Trickle Down Bullying: How to Deal with Negativity From the Top

Monish SubherwalResolving ConflictLeave a Comment

Bullying happens in the workplace. Yet it’s not so apparent as the school yard bully (it’s typically more “covert aggressiveness”). You aren’t left with bruises and cuts – but more emotional wounds (as corny as that sounds).

I strongly feel that leadership comes from the top. If you ever see a website that is ugly and disjoint in its experience, it’s because their leadership team is that way (the outside tends to match the inside). This is “trickle down leadership”.

One of the forms of bullying is what I call, “trickle down bullying”. Like “trickle down leadership”, trickle down bullying is anger coming from someone else (usually above you).

For example, a manager may get very upset with you about having things done a certain way BECAUSE his manager got mad at her for something else.

Trickle down bullying comes from someone’s superior and goes down to their junior (and perhaps even beyond, to people’s homes). It’s negativity that spreads.

An Example of “Trickle Down Bullying” from my own Life

“What the heck was that?!” I thought. I had some difficulty with getting my designs implemented by the developer and my manager gave me hell. In short, he got angry and told me the work sucked.

After the meeting, I continued thinking angrily, “How dare he! He didn’t even know what I put into the project. I worked long hours to get this done. Why is it my responsibility to code it properly? This is unfair!”

Come performance review time, I was shocked by the lower rating. I had performed at peak levels for years. I was pissed.

Next week, I went and saw the developer. I had a talk with them about process and how important it was to get the design done. It went over his head. He said HE had a lot of stuff on his plate. I wasn’t expecting that. I wanted to hear he was sorry for not following through and getting things done. I wanted to hear, yes, we’ll do a better job next time. Instead, I got resistance and a lack of openness to doing the work!

I held my breath until no more. I gave him my thoughts “you know, I got a lower performance review because YOU didn’t do your work. I don’t want this repeated. I’ll have to talk to your manager because this can’t happen again!”

Trickle down bullying at its finest.

When is anger okay?

I’m not going to be like HR and say anger is NEVER okay in the workplace. Because thats just silly.
Anger happens since we are all human beings. It’s not okay, it’s not fun, it’s not “right” – but it happens.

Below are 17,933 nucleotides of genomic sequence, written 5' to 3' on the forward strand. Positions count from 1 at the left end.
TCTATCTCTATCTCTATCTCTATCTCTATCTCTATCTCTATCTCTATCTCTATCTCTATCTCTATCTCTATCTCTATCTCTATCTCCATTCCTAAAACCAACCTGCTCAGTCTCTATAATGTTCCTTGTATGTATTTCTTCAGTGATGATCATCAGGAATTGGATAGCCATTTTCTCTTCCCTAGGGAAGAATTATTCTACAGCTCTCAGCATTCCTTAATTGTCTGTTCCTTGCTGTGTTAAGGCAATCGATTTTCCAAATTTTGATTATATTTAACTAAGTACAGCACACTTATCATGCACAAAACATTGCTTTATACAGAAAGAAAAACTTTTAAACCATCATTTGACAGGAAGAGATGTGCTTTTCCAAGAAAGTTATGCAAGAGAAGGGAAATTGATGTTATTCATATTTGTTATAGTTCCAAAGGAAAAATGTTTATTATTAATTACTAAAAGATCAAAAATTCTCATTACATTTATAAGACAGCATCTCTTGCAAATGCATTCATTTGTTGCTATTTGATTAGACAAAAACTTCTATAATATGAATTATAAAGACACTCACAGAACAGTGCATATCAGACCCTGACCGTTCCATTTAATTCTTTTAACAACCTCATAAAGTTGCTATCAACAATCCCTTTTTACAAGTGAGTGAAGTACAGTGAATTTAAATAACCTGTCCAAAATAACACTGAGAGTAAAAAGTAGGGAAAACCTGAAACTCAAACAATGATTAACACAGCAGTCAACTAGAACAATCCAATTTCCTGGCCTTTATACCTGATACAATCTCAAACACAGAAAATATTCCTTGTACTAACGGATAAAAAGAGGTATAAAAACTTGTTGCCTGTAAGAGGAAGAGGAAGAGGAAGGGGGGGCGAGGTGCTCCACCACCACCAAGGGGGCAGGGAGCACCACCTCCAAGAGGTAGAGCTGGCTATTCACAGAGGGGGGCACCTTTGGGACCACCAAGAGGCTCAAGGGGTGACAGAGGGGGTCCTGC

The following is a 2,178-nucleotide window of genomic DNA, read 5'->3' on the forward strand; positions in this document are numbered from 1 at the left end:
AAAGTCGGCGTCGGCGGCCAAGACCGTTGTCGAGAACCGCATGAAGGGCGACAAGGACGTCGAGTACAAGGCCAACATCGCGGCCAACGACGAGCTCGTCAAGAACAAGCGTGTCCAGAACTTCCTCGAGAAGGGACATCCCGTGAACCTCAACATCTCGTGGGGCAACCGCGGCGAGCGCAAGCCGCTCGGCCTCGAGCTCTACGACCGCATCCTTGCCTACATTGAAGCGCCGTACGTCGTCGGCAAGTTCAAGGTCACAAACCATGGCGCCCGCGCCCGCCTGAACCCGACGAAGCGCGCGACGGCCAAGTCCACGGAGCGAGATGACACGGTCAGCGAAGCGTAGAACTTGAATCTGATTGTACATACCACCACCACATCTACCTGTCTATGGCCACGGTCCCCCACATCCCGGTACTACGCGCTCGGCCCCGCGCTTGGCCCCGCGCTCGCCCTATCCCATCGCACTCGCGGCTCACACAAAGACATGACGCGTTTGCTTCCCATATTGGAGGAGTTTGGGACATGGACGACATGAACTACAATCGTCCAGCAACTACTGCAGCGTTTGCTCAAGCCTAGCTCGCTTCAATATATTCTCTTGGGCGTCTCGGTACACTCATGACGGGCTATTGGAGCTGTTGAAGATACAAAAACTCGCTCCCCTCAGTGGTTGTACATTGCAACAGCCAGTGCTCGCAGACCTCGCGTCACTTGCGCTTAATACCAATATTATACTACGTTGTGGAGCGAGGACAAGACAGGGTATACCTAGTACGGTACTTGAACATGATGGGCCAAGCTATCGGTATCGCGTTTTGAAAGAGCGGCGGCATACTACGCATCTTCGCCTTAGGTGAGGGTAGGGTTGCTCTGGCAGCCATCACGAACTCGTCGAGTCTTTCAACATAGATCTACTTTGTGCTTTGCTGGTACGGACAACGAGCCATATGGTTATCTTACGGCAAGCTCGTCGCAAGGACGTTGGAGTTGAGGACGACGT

If it happens too often, sure, go ahead and talk to HR. But when it happens, you need to be empowered to deal with it in the moment.

Tip: Nip it in the bud, so you don’t end up bullying someone else out of frustration.

There are 2 steps to dealing with Trickle Down Bullying.

Step 1: Empower Yourself

There are a couple of different reactions you can have to trickle down bullying:

1. You could feel bad and guilty.

This is a form of beating yourself up. You feel like you deserved the trickle down bullying. Thats your inner wimp coming out. No one needs to get angry and you don’t need to feel like you deserve their anger.

2. You feel frustrated and angry.

As human beings, we expect others to treat us as we treat them. We expect others to play by the rules of conduct and good manners because we do. But it doesn’t happen all the time.

It’s unrealistic to think others are as nice as you or are always going to treat you as you treat them.

Some people get mean and that’s OK. You don’t need to be friends with everyone, but you do need to learn how to deal with others powerfully.

Step 2: Consider your Action Options

Once you deal with how you feel about the situation, you have a few options for taking action:

1. Ignore the person all together. They are angry right now and they are dealing with some bullying from their superiors. You aren’t going to change them nor do you need to. Give them space.

If someone is not being positive and supportive, you don’t need to call it out all the time. Pick and choose your battles wisely. A lot of times, people are dealing with their insecurities and anger and are looking to unleash it and nothing you do is going to help them.

2. If you can’t ignore the person (you work with them daily), you need to address it assertively. You DON’T need to escalate and get angry back at them.

Pull the person aside. Ask the person, “What is up? Why are you so angry?” This requires maturity and willingness to understand the other side.

Calling out people’s emotions in the workplace is different than calling out people’s emotions at home. At work, people understand they shouldn’t be so emotional and the fear of HR limits their expression.  Use this to your advantage.

You’ll find typically, as long as you assert your desire to have a good relationship with them (ex: “I want to be effective and help you out…”, they will be willing to apologize and explain what is going on with them.

If the person keeps escalating, sometimes they need more space. Leave them alone until they can talk to you like a mature person.

Note: none of this is fun and can be uncomfortable. But it is necessary at times.

What do you think?

Have you ever dealt with trickle down bullying? What do you think about the suggestions here? Any more ideas on how to deal with this behavior?

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